Monday, May 28, 2007

Relais de l'Entrecote Secret Sauce Recipe



Amazing what you can find on the internet with a little digging... Now , if I could only find the correct measures...

"Le Relais de Venise instead served the dish with a complex butter-based sauce containing tarragon, marjoram, dill, rosemary, thyme, basil, paprika, anchovies, and numerous other condiments and spices"

25 comments:

Chrisos said...

But the meat they serve is not entrecôte!

Adrian said...

!

Chrisos said...

it's faux filet!
The real entrecote is too fat and many people (supposedly people who try to eat healthy food) don't like this kind of meat!

Chroniques du Plaisir said...

"and numerous other condiments and spices"... it's not quite comprehensive this ingredients list... ;-)

Adrian said...

Well, it's the best list I've seen so far.... I'll ask Madame Burrous one day when she asks me for theatre tickets again..

David said...

I'd like to know how those sleek servers wear those sexy shoes all day.

oh-la-la!

Adrian said...

Only some of them are sleek , big boy, incidentally they are the best paid servers in the city, believe it or not...

margaret said...

I have long wondered why anyone would want to learn the recipe for this sauce. Certainly a proper bearnaise rivals it and offers the same texture and taste family.

Chrisos said...

Béarnaise is great, but it has nothing to do with the entrecôte sauce!

Adrian said...

Béarnaise has neither the same texture nor taste nor context.

Anonymous said...

An article in Le Monde on 20 June 2007 says that the key ingredient in the Relais de Venise/Relais de l'Entrecote sauce is chicken livers. However, a piece that appeared in The Independent on 12 July 2007 reports that the owner of the Relais de Venise, Helene Godillot, says that the recipe given in Le Monde isn't accurate. She didn't say the sauce doesn't contain chicken livers, though. (Do websearches on "Relais de Venise" plus "Le Monde" or "The Independent" and you should be able to find the two articles.)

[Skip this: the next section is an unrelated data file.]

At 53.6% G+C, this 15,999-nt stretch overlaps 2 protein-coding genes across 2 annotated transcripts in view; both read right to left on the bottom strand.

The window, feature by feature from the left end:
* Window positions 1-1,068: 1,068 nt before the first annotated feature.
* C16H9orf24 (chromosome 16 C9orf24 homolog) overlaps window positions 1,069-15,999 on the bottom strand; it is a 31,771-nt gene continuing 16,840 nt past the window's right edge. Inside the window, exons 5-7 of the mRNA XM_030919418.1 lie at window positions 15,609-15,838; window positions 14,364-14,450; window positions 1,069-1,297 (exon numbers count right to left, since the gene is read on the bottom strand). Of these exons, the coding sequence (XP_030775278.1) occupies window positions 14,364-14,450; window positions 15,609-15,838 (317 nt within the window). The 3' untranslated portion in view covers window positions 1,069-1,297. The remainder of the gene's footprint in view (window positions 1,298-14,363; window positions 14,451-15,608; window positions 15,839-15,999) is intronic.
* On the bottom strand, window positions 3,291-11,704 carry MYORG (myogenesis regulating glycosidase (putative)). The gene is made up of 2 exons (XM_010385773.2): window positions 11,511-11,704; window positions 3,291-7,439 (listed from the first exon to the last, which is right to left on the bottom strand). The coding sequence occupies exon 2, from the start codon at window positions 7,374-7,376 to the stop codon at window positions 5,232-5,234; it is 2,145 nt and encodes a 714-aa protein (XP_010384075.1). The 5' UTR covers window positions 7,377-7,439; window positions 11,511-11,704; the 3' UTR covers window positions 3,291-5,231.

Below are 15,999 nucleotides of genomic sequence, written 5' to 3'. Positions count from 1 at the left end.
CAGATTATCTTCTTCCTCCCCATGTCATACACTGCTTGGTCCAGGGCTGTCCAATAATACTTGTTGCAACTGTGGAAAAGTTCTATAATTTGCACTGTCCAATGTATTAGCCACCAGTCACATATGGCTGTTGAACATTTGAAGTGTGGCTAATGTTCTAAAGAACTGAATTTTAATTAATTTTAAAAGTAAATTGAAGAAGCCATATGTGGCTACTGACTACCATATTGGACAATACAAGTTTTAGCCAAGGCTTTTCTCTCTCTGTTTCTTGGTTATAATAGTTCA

(Presumably aficionados already know this, but just in case you don't, Mme Godillot and Mme Burrus are sisters, their two restaurant chains are identical, and they use exactly the same sauce.)

alain said...

Voir l'article dans le guide lesrestos.com

http://www.lesrestos.com/
onedecouverte~No~2099458564.htm

bon appetit

Georges said...

"Ses ingrédients sont le foie de volaille, le thym frais et la fleur de thym, la crème fleurette, la moutarde blanche, le beurre et l'eau, le sel, le poivre. Ustensiles : une casserole, un mixer, un chinois.

En voici la progression. D'une part, faire blondir doucement les foies de volaille avec du thym frais et les faire légèrement colorer. D'autre part, faire réduire à feu doux la crème liquide (fleurette) avec la moutarde blanche de Dijon et parfumer à la fleur de thym fraîche. Mixer finement les foies de volaille, puis les passer au chinois dans la crème réduite. Attention à l'évolution de la sauce : lorsqu'elle épaissit, incorporer le beurre ferme et un peu d'eau. Rectifier, sel et poivre du moulin. Rien de plus simple, en apparence. Cette recette exige cependant un certain tour de main, c'est-à-dire plus d'application que d'inspiration. Elle doit moins au génie d'un grand cuisinier qu'aux mille inconnus modestes qui, depuis des générations, ont tourné la spatule de bois dans la casserole."